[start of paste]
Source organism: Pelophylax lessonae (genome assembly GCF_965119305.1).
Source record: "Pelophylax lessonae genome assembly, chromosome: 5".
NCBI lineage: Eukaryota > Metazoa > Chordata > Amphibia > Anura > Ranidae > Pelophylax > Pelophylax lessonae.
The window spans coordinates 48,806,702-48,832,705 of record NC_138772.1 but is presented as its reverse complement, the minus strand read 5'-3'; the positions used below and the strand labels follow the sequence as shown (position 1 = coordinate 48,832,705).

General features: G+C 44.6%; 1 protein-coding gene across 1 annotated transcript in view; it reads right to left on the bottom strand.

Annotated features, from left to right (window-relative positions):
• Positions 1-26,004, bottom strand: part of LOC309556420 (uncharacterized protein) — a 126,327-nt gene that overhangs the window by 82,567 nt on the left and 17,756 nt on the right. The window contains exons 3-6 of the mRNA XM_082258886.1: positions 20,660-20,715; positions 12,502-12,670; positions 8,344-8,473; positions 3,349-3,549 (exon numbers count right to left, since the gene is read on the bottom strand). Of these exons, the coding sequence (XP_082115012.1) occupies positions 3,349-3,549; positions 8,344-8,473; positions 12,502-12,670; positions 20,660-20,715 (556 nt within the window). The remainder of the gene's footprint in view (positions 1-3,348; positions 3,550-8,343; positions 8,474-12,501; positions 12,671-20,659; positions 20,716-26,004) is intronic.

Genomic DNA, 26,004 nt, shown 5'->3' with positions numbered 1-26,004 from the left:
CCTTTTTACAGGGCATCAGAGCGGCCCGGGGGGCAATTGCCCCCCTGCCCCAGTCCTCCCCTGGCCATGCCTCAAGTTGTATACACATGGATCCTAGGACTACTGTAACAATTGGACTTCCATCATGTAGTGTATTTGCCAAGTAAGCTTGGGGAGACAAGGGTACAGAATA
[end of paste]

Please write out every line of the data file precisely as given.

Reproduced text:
Source organism: Pelophylax lessonae (genome assembly GCF_965119305.1).
Source record: "Pelophylax lessonae genome assembly, chromosome: 5".
NCBI lineage: Eukaryota > Metazoa > Chordata > Amphibia > Anura > Ranidae > Pelophylax > Pelophylax lessonae.
The window spans coordinates 48,806,702-48,832,705 of record NC_138772.1 but is presented as its reverse complement, the minus strand read 5'-3'; the positions used below and the strand labels follow the sequence as shown (position 1 = coordinate 48,832,705).

General features: G+C 44.6%; 1 protein-coding gene across 1 annotated transcript in view; it reads right to left on the bottom strand.

Annotated features, from left to right (window-relative positions):
• Positions 1-26,004, bottom strand: part of LOC309556420 (uncharacterized protein) — a 126,327-nt gene that overhangs the window by 82,567 nt on the left and 17,756 nt on the right. The window contains exons 3-6 of the mRNA XM_082258886.1: positions 20,660-20,715; positions 12,502-12,670; positions 8,344-8,473; positions 3,349-3,549 (exon numbers count right to left, since the gene is read on the bottom strand). Of these exons, the coding sequence (XP_082115012.1) occupies positions 3,349-3,549; positions 8,344-8,473; positions 12,502-12,670; positions 20,660-20,715 (556 nt within the window). The remainder of the gene's footprint in view (positions 1-3,348; positions 3,550-8,343; positions 8,474-12,501; positions 12,671-20,659; positions 20,716-26,004) is intronic.

Genomic DNA, 26,004 nt, shown 5'->3' with positions numbered 1-26,004 from the left:
CCTTTTTACAGGGCATCAGAGCGGCCCGGGGGGCAATTGCCCCCCTGCCCCAGTCCTCCCCTGGCCATGCCTCAAGTTGTATACACATGGATCCTAGGACTACTGTAACAATTGGACTTCCATCATGTAGTGTATTTGCCAAGTAAGCTTGGGGAGACAAGGGTACAGAATA